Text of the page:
Here’s where we’d usually give the long spiel about how OLED offers infinite contrast, the best black levels, individually lit pixels, so on and so forth. But you’ve heard that all before. By now you know exactly what OLED offers – simply gorgeous color and contrast ratios that no LED screen can match, no matter how many Quantum Dots you throw at it. 

This year’s screen performed similarly to last year’s E6 OLED, a TV that we quite enjoyed. While there were minor improvements made to the color, by and large the picture performance looked largely unchanged. Of course, all the content we were shown was localized HDR-optimized content. We didn’t have a chance to see what the W7 would look like when given SDR content in something less than immaculate 4K resolution.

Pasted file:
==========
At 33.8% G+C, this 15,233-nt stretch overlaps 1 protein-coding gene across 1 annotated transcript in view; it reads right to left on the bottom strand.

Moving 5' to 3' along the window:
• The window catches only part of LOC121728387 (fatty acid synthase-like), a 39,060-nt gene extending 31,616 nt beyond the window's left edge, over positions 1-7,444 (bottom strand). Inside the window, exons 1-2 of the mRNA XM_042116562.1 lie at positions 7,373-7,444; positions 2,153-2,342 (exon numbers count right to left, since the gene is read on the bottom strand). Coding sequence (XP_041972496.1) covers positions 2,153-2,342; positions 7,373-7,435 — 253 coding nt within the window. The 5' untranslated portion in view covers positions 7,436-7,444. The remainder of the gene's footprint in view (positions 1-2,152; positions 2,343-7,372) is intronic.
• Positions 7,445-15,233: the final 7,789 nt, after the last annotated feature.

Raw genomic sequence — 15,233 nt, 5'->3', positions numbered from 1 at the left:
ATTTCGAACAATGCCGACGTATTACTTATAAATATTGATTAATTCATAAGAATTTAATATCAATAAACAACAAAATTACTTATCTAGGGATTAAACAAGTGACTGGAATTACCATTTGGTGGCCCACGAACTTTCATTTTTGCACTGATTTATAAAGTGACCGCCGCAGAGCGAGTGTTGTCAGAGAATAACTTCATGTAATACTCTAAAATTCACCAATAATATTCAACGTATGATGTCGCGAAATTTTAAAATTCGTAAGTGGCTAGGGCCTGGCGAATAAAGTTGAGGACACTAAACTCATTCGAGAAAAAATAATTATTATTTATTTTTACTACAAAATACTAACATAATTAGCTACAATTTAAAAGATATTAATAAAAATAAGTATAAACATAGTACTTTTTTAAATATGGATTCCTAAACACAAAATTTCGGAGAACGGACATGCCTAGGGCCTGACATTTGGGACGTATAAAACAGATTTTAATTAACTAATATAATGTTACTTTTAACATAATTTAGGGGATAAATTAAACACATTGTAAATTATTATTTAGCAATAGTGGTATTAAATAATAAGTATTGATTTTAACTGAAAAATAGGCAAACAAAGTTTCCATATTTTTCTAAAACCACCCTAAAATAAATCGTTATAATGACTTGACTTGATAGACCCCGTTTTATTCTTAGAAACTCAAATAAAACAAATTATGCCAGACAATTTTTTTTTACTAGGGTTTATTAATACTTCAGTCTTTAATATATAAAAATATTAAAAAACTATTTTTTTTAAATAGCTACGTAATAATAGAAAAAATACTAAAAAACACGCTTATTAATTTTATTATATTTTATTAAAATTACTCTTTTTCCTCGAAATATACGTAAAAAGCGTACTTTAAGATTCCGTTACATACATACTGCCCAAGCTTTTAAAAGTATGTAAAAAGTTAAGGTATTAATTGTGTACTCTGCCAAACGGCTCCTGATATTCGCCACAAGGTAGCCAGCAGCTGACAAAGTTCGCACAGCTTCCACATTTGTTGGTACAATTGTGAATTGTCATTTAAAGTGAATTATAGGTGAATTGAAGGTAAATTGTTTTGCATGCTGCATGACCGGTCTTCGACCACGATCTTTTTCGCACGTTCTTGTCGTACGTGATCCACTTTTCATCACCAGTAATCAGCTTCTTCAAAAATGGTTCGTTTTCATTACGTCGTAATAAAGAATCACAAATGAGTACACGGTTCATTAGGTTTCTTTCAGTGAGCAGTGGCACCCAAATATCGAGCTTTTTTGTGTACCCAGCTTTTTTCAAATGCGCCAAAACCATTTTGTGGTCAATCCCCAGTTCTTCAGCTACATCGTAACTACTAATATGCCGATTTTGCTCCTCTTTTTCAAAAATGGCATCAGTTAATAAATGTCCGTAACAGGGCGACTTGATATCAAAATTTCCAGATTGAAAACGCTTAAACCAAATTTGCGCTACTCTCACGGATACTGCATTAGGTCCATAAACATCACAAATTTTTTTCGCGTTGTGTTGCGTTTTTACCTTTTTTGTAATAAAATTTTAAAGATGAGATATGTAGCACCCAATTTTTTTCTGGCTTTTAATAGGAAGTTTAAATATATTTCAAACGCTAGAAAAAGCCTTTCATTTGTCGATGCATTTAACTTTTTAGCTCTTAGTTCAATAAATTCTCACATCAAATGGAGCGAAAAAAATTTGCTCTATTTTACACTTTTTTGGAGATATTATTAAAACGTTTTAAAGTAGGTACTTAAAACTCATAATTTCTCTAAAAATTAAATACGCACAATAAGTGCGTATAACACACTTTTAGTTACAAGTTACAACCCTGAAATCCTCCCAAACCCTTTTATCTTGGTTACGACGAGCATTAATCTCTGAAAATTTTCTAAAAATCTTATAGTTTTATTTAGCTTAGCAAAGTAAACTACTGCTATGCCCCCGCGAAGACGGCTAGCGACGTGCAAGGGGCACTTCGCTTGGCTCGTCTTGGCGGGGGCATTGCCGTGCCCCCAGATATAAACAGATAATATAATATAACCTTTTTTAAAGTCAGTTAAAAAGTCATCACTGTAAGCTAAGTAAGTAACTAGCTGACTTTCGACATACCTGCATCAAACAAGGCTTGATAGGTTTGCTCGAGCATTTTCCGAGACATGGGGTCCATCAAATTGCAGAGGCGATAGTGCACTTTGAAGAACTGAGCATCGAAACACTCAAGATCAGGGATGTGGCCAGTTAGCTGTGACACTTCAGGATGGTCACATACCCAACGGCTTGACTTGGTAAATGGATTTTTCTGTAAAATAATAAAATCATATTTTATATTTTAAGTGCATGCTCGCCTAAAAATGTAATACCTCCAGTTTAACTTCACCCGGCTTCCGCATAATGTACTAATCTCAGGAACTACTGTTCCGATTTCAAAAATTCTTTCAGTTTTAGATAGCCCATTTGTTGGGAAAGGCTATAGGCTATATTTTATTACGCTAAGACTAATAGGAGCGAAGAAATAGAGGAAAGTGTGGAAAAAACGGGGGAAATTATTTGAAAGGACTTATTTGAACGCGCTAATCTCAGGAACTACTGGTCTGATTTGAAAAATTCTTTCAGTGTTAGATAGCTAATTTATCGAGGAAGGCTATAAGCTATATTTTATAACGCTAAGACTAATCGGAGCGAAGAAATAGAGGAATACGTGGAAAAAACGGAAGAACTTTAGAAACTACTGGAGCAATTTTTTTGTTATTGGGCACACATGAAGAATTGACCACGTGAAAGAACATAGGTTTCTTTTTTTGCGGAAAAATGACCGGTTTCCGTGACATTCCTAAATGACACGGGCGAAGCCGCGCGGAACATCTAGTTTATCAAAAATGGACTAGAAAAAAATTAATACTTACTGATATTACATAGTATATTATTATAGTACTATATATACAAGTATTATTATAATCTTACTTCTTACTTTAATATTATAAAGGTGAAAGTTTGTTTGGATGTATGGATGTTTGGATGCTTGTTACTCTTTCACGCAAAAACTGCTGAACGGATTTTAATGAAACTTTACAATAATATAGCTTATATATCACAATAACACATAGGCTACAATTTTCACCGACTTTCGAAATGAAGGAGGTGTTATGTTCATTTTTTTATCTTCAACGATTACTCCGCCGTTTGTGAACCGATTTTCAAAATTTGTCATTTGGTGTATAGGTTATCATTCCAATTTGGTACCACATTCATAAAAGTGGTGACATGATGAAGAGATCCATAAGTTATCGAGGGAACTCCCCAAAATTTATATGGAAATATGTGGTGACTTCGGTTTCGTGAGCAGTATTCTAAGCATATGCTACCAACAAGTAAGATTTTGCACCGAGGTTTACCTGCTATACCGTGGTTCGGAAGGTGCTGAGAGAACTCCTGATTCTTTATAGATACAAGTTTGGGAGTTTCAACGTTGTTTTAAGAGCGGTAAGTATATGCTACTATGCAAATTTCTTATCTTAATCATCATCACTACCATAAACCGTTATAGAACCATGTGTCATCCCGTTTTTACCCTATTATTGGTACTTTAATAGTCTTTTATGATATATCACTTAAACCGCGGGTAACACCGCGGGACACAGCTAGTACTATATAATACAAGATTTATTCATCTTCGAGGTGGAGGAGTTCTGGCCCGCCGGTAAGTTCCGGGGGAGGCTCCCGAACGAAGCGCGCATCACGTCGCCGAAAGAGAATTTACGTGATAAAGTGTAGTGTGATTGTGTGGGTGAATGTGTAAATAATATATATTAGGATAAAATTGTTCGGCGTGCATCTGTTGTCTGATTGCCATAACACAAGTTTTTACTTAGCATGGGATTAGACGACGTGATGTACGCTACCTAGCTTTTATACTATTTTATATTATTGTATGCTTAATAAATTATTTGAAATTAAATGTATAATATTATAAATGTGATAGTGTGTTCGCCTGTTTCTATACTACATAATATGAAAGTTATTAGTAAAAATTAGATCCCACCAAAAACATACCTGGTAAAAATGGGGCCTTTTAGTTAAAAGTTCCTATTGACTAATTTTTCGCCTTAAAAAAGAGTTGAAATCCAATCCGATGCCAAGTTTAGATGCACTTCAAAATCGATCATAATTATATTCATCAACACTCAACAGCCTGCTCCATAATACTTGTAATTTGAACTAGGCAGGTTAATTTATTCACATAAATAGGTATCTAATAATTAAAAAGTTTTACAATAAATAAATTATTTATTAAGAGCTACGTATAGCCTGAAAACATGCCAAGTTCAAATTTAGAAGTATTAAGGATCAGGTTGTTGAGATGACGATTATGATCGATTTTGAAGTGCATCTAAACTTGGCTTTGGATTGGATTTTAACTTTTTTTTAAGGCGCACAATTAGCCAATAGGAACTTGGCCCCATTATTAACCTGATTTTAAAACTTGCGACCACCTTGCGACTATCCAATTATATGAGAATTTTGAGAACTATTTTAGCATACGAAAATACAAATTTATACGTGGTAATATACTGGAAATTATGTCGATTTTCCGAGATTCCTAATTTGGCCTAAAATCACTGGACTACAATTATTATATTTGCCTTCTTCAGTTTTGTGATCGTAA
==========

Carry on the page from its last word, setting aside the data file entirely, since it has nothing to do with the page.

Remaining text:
According to LG, however, that content should look just as good thanks to the new HDR Effect feature which processes standard definition content frame-by-frame to improve brightness in specific areas, enhance contrast ratios and render more precise images.

That said, you’ll probably want to feed this premium TV premium content. And that’s where the W7’s support of four different types of HDR comes in handy. 

This year you can expect both HDR10 and Dolby Vision support, which we saw on last year’s models, as well as Hybrid Log Gamma which is used to transmit HDR signal through your cable provider and Advanced HDR by Technicolor. The jury is still out on what Advanced HDR by Technicolor will really bring to the table and which, if any, streaming services will support it, but it’s nice to feel like your investment is future-proofed in case Advanced HDR suddenly takes off.